The news of a reissue of Sonny Sharrock‘s 1991 album “Ask the Ages” made me feel nostalgic. I can only wonder how Sharrock’s searing sound will seem in a new “enhanced and re-mastered from the original,” as promised from M.O.D. Technologies, the label run by Bill Laswell and Giacomo Bruzzo. The press release tells me that “M.O.D. resumes and continues the legacy of Axiom, the timeless imprint established in 1989 by Bill Laswell with Chris Blackwell, founder of Island Records,” which first released this album, and that Laswell, who produced it, “first heard Sharrock at fourteen.”
I was much older than 14 in 1998, but much younger than I am now. I was editor-in-chief of Jazziz magazine then. For the September issue, in celebration of the magazine’s 15th anniversary, I planned all sorts of special coverage. There were competing essays depicting the period from 1983-1998 as either a jazz Dark Age or a Renaissance. For the review section, I had critics select albums released in 1983 or later and destined to be memorable well into the future.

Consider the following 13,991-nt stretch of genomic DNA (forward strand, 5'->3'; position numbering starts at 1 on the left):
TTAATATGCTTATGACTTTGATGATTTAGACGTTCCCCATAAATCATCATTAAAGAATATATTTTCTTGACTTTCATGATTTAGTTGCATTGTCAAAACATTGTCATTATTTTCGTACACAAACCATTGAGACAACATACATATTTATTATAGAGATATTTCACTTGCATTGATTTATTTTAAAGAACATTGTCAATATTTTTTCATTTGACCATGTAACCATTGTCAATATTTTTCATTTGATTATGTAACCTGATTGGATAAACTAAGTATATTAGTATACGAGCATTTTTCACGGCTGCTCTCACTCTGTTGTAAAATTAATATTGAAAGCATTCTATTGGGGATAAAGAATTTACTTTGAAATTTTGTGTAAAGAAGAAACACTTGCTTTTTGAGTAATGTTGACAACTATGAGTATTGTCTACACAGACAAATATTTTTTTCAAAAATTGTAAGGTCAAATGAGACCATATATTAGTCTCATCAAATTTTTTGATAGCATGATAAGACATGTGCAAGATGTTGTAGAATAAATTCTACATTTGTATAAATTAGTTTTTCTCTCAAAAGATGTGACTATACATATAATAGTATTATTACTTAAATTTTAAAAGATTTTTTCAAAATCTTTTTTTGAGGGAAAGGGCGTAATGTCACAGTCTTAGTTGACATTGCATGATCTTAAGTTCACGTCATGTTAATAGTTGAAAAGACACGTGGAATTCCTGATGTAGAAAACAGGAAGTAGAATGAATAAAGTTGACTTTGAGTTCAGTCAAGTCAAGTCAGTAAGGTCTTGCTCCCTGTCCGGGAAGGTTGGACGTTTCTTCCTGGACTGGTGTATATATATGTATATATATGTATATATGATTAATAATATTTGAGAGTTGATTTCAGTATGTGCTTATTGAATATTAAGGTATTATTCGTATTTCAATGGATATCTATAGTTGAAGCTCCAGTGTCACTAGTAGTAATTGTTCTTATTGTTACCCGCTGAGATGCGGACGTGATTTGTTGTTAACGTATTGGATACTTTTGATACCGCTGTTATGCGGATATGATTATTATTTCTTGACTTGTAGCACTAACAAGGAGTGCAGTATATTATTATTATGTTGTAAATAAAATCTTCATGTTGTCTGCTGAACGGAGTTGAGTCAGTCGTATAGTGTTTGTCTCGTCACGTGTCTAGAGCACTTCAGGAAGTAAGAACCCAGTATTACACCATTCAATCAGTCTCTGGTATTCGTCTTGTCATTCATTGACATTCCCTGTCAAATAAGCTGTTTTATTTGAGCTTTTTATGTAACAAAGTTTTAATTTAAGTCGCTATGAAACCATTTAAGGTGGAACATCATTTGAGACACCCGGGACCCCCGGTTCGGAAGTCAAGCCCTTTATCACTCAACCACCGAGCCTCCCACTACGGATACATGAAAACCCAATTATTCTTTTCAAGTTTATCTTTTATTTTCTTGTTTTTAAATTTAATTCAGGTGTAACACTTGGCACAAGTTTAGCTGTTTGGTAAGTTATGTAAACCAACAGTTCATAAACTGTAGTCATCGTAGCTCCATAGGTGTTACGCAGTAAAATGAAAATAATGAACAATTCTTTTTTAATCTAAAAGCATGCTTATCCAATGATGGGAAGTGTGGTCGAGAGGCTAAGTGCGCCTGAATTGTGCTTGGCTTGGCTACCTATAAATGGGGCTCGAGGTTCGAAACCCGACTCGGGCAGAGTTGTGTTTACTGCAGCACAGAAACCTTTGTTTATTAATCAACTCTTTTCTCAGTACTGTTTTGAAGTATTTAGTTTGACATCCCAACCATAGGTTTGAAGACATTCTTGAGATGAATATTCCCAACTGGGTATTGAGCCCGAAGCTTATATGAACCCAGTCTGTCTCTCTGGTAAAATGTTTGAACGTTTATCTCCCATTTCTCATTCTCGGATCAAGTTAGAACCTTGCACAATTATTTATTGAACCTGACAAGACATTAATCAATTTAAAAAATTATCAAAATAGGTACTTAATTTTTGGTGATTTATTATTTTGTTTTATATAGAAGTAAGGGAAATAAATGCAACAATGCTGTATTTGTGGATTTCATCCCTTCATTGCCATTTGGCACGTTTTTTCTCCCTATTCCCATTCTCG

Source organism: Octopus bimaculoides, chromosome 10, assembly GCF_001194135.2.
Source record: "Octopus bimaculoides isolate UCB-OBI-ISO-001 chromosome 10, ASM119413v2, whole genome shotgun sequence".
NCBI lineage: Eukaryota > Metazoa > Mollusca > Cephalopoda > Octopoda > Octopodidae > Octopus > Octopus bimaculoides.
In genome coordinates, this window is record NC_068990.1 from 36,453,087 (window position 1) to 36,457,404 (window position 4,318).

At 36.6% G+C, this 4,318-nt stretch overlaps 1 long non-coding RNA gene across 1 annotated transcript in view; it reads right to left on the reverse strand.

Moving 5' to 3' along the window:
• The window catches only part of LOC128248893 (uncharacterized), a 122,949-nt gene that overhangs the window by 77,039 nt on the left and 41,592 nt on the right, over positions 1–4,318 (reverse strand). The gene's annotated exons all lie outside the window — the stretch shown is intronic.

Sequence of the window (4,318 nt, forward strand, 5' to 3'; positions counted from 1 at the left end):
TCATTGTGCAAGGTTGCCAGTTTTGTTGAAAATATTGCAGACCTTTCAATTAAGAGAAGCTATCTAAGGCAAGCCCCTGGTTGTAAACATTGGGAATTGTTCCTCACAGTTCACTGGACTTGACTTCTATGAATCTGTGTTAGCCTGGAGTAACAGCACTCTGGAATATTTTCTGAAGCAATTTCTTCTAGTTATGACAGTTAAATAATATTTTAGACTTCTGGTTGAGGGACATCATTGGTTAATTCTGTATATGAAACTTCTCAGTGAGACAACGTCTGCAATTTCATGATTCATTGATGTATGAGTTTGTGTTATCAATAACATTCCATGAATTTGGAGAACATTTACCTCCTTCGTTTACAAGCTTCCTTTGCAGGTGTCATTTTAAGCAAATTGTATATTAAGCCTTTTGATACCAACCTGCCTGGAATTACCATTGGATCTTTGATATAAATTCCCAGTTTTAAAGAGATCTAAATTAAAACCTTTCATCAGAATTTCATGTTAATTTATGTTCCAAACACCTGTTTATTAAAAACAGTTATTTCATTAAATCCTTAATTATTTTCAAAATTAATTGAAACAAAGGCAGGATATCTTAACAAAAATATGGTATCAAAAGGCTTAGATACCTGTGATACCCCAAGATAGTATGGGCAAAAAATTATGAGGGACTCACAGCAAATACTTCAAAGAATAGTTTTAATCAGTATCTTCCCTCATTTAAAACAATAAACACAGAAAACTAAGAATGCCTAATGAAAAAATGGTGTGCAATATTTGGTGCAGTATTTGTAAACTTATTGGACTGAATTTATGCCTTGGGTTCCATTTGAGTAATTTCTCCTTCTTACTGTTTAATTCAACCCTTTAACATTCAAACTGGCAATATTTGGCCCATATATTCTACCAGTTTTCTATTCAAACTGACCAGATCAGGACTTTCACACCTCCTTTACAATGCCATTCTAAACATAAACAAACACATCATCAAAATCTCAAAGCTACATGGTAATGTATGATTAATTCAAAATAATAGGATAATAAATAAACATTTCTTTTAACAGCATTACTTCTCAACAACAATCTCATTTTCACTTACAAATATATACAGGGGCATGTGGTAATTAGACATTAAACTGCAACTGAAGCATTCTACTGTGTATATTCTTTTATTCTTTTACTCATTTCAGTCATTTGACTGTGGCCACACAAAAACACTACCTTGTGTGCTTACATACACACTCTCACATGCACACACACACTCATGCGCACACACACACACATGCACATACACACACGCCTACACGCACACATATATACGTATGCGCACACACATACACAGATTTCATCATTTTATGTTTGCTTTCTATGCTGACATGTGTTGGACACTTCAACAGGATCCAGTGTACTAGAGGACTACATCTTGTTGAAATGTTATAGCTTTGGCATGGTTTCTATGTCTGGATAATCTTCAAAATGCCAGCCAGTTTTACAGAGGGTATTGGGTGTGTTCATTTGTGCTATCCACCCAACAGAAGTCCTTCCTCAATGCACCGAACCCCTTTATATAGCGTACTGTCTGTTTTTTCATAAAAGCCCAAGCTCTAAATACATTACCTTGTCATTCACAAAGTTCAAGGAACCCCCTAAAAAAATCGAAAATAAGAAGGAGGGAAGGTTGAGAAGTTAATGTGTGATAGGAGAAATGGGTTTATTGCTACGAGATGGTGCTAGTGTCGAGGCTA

Among the albums I chose was “Ask the Ages.” Below is what I wrote. I like to think I’d express it better today—and maybe I will, upon listening to this reissue. (Not sure I still stand by my criticism of Laswell’s mix. Still, I stand by my enthusiasm. Everyone should own this album. Save for a few ripples here and there—the power trio Harriet Tubman for instance—I haven’t heard much that followed the path Sharrock was blazing.
Anyway, here’s that old review (sadly, the magazine is not online): Continue reading “Sonny Sharrock's Ask the Ages: One for the Ages Comes Back”